Since starting with the school district, Mike has been busy helping Robert on several projects at schools including repainting exterior walls at Sunshine Hills and Pinewood Elementary Schools, and filling, sanding, priming and repainting walls at Cliff Drive and Hawthorne Elementary Schools and Delta Community College. They will also be heading to Port Guichon Elementary to repaint the daycare, North Delta Secondary to repaint a room for students with diverse abilities, and Pinewood Elementary to repaint the first aid room and washroom.
“Mike was quite nervous when he heard he’d been selected for the apprenticeship as he was worried he might not be good at it. It has been wonderful to see his confidence grow over the last few weeks,” said Lisa. “It will take him about three years to become fully certified. I’ll be supporting him to access training courses and find work placements through his final year at high school, and will work with his school counsellor to ensure his painting hours count towards high school credits.”
Apprentice electrician Lukas, who graduated from Seaquam Secondary this year, has a similar motivation for pursuing a career in the trades. “I also like working with my hands and did not want a desk job. Training as an electrician involves so much math and physics – I enjoy using my brain to solve problems. It’s challenging but, so far, I’m loving it and I can’t believe how much I have learned in the past few weeks,” said Lukas.
It will take around four years for Lukas to complete his training to become a Red Seal certified electrician. Lukas hopes to attend BCIT or Kwantlen to complete his studies, but due to COVID-19 and the need for colleges to reduce class sizes, the waitlist for Trades courses is long. His advice to other students considering a career in the trades is to plan ahead as you can take your level 1 electrician while in high school. Make sure you have all your pre-requisites and apply!
“This is a great career choice for me. There is always going to be a need for electricians. If anything, that need is only going to grow over the coming years so this is a career path that provides great job stability as well as a good salary,” said Lukas.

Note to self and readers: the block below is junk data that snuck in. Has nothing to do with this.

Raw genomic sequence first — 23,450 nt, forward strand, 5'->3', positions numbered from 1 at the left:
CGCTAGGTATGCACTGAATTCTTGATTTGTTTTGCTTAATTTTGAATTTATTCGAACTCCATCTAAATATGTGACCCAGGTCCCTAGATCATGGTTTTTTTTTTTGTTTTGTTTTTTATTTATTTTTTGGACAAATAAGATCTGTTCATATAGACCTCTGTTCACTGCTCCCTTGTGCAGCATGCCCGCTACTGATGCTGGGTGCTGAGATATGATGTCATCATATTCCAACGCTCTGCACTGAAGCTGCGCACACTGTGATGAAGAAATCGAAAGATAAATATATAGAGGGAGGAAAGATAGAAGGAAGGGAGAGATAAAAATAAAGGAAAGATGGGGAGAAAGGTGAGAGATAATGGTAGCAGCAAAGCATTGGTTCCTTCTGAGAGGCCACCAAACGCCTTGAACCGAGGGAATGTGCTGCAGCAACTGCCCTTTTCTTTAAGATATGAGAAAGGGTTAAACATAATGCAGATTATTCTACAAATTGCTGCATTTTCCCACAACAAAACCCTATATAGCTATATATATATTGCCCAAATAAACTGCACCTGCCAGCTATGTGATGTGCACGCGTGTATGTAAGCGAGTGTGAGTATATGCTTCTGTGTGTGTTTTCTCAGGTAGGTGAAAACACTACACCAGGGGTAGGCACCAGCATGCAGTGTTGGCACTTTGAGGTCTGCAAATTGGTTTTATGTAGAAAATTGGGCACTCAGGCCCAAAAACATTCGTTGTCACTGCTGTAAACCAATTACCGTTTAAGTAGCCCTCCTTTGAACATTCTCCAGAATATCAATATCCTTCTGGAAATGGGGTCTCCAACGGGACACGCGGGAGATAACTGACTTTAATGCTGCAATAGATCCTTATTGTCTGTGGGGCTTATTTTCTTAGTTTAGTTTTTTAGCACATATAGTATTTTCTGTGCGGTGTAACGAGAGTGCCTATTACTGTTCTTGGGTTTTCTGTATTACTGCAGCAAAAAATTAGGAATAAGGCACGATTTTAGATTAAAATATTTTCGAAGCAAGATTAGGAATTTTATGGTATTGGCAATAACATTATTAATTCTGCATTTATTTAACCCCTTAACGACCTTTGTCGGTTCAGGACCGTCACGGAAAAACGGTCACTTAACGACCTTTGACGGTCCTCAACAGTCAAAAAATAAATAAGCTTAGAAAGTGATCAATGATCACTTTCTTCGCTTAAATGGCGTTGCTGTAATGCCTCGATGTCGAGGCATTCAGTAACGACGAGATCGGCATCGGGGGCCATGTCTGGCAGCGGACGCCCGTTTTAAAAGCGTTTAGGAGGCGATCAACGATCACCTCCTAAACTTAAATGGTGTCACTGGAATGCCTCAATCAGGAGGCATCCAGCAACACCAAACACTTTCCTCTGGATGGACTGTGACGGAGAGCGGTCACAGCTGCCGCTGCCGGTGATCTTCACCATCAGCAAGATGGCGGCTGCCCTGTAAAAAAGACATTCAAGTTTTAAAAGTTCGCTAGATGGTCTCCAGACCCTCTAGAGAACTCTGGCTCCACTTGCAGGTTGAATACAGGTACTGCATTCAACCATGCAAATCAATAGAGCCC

Lukas is being mentored by Desh, a Red Seal certified electrician who has worked at the school district for 8 years. “Lukas has a bright future ahead of him. He is doing a fantastic job and learns really quickly. I would say he already understands the concepts of a Level 3 or 4 apprentice. Working as an electrician is hard work, both physically and mentally but Lukas has the right mindset to succeed in this line of work. It’s been an absolute pleasure having him on our team.”
To date, Lukas has worked with Desh on updating light fixtures at Health and Chalmers Elementary Schools, and upgrading a panel at Burnsview Secondary School.
“Although Lukas has graduated, I will continue to provide advice and support through the Work in Trades Program,” said Lisa. “His time at the district is enabling him to build his resume and make contacts within the trades. In addition, both Mike and Lukas will also be able to get references from the district once they have completed their 900 working hours.”
“Although most people might think that all is quiet in schools over summer, that couldn’t be further from the truth,” said Darren Duff, Director of Facilities and Planning. “For our Facilities staff, the summer is one of the busiest times of the year. With the schools empty of staff and students, we take the opportunity to carry out important upgrades and maintenance work. We are thrilled to have Mike and Lukas join our team this summer. They are both doing an amazing job and we wish them every success in their future careers.”